Editor’s Note: As part of the 2014 Midterm Elections Series, we’ve asked experts from the ten states with competitive Senate races to answer six questions in a spotlight on each race, providing perspective on the dynamics in the state as we head toward Election Day. In this post, Jerry McBeath looks at the Alaska Senate race between Senator Mark Begich and Dan Sullivan.
Although Alaska entered the union as a Democratic state, since the 1964 election it has voted Republican in presidential, most federal and state elections. Nevertheless, Alaskans pride themselves on their individualism and independence from national forces, including political party appeals. In 2014, of the 509,011 registered voters in the state, 54 percent are either nonpartisan or undeclared voters. Still the Republican Party, with 135,910 registrants, strongly outnumbers the Democratic Party, with only 70,469; it has a stronger organization and more elected officials than the minority. The incumbent senator in 2014 is Mark Begich, a Democrat, finishing his first term in federal office.
This post touches on five topics: the macro campaign issues and how they have been handled, specialized issues, SuperPACs in Alaska, turnout concerns and media gaps. At the outset, the campaign to date, one week before the election, has been more about candidates then issues, and in this respect resembles many previous Alaska high stakes campaigns. This includes the race Mark Begich won in 2008, when the incumbent, Ted Stevens, had just been convicted on charges of corruption (later dismissed by the U.S. Attorney General).
1. Sullivan’s short residency in Alaska
For the Begich campaign, Republican, Dan Sullivan (U.S. marine for 20 years, Lt. Col. in the marine reserves, former state attorney general and commissioner of natural resources) did not seem sufficiently “Alaskan.” Begich was born in Anchorage. His father, Nick, was Alaska’s Democratic congressman when his plane crashed without trace in 1972. Sullivan, on the other hand, was born in Ohio and spent most of his life outside Alaska. In 1994, he married an Alaskan (Julie Fate, daughter of a Fairbanks Native leader, Mary Jane Fate; her father was a well-known Fairbanks dentist and Republican legislator), and moved to the state in 1997.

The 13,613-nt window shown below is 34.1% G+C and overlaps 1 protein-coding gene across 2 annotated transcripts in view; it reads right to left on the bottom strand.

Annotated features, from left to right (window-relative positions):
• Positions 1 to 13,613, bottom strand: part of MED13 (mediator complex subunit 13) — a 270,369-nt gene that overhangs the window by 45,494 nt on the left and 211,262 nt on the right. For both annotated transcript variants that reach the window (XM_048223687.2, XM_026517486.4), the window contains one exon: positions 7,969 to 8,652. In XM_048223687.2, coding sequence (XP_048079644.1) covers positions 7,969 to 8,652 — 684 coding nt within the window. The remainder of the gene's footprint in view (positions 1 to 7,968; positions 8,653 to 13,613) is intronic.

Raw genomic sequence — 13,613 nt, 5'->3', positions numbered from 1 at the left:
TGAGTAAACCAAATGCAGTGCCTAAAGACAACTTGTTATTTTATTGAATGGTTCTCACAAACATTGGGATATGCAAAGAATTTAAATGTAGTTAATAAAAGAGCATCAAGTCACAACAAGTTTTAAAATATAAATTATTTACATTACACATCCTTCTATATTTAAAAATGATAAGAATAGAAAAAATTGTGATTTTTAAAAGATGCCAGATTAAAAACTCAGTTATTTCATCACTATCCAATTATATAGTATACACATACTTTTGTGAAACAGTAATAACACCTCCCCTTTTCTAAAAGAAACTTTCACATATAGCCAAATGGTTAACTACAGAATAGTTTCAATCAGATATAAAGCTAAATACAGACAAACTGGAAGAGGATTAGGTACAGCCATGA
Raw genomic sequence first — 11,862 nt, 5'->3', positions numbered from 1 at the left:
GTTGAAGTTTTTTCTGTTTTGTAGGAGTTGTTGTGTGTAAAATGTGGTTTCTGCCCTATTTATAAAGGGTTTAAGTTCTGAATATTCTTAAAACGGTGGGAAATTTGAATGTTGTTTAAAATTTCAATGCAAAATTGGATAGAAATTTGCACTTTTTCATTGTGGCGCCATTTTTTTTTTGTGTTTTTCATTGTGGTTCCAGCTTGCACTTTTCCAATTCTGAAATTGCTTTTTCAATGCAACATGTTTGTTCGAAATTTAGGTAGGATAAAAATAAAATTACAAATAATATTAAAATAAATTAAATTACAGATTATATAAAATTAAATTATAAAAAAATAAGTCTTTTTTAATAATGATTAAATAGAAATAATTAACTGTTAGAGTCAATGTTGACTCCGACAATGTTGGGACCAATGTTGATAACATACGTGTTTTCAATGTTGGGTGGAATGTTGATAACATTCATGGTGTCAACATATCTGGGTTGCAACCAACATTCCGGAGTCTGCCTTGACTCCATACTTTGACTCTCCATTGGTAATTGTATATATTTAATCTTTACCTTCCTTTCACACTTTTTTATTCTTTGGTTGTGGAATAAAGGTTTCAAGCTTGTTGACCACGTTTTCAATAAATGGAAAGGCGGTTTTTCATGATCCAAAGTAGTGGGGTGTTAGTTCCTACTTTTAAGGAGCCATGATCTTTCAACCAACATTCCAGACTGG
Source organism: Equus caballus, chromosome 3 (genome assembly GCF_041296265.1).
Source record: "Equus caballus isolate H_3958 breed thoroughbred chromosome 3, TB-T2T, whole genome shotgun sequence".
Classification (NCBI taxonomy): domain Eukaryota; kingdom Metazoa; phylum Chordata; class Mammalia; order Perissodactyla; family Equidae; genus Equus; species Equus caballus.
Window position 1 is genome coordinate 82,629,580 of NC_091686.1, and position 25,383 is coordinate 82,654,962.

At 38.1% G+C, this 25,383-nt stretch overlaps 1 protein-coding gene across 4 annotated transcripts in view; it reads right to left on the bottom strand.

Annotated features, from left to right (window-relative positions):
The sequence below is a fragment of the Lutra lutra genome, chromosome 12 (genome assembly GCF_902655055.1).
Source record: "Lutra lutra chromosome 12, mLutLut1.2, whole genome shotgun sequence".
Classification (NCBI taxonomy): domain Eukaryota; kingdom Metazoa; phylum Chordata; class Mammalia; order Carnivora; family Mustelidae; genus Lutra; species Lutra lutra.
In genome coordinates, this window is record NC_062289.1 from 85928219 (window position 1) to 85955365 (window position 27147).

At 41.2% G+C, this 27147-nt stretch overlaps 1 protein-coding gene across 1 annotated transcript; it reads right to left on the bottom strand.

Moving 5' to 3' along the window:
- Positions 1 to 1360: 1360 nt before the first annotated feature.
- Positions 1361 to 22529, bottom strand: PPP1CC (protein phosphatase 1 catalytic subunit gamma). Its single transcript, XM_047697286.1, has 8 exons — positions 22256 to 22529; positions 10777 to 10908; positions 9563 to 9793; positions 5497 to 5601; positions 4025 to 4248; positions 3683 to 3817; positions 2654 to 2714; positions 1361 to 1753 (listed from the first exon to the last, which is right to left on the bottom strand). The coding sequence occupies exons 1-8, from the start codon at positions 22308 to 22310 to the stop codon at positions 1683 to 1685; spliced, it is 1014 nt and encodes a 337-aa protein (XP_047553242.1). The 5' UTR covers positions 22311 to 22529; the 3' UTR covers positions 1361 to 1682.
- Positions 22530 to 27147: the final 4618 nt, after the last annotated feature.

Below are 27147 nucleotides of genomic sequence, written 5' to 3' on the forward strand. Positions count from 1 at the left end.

The Alaska Democratic Party alleged that Sullivan, who worked in DC during the Bush (II) administration (as head of the International Economics Directorate for the National Security Council and then an Assistant Secretary of State), had been dishonest: he received tax breaks from Maryland for his $1.1 million Bethesda home (claiming it as his primary residence), while voting in Alaska elections as a permanent resident. The state of Maryland supported Sullivan, who deflected criticism of his short residency by stating that Ted Stevens, the state’s longest-serving and most acclaimed U.S. senator, had been a resident of Alaska for a relatively short period before his first electoral win, and that he would be a better “fighter for Alaska” than his opponent.
2. Begich’s effectiveness in the Senate
The Sullivan campaign hammered Begich as an ineffective legislator. He had authored only one piece of legislation in his first term, and that was insignificant: the re-naming of a courthouse in Anchorage. They repeated critical reports of Begich as “lazy” and rising through the Senate hierarchy “at the speed of a mastodon trapped in a glacier.”
The Begich campaign responded by pointing out he’d gained plum assignments (seat on Senate appropriations), and had cooperative relationships across the aisle, ties with Republican colleagues that were better than those in any other divided state delegation. Both Representative Young and Senator Lisa Murkowski criticized Begich for claiming credit he did not deserve. Murkowski’s office even issued a “cease and desist” order, claiming Begich’s ads made “false statements” and were unethical for picturing her without asking permission. Soon thereafter Murkowski endorsed Sullivan.
Many observers thought the charges and counter charges were petty. Both Young and Murkowski earlier had praised Begich’s work when Eielson Air Force Base seemed likely to lose a squadron of F-16s, with a potentially devastating impact on interior Alaska’s economy. The senator held up the promotion of a three-star general until the military reconsidered. Acknowledging the work Begich had done, the Fairbanks Daily News-Miner unexpectedly endorsed him for re-election (10/24/14), saying his committee assignments and seniority were critical to the state’s interests.
3. Federal overreach
The final complex problem was the role the federal government plays in Alaska, which often surfaces as an issue in both state and federal elections. The Sullivan forces called Begich a “loyal footsoldier of President Obama and Harry Reid, and probably the most effective cartoon used by this campaign pictured Begich as a puppet whose strings were pulled by the president. While on the stump in cities and towns, Sullivan railed against the EPA, the federal permitting process stalling Alaska growth and above all else, the Affordable Care Act (aka Obamacare), for which Begich cast the “deciding vote.”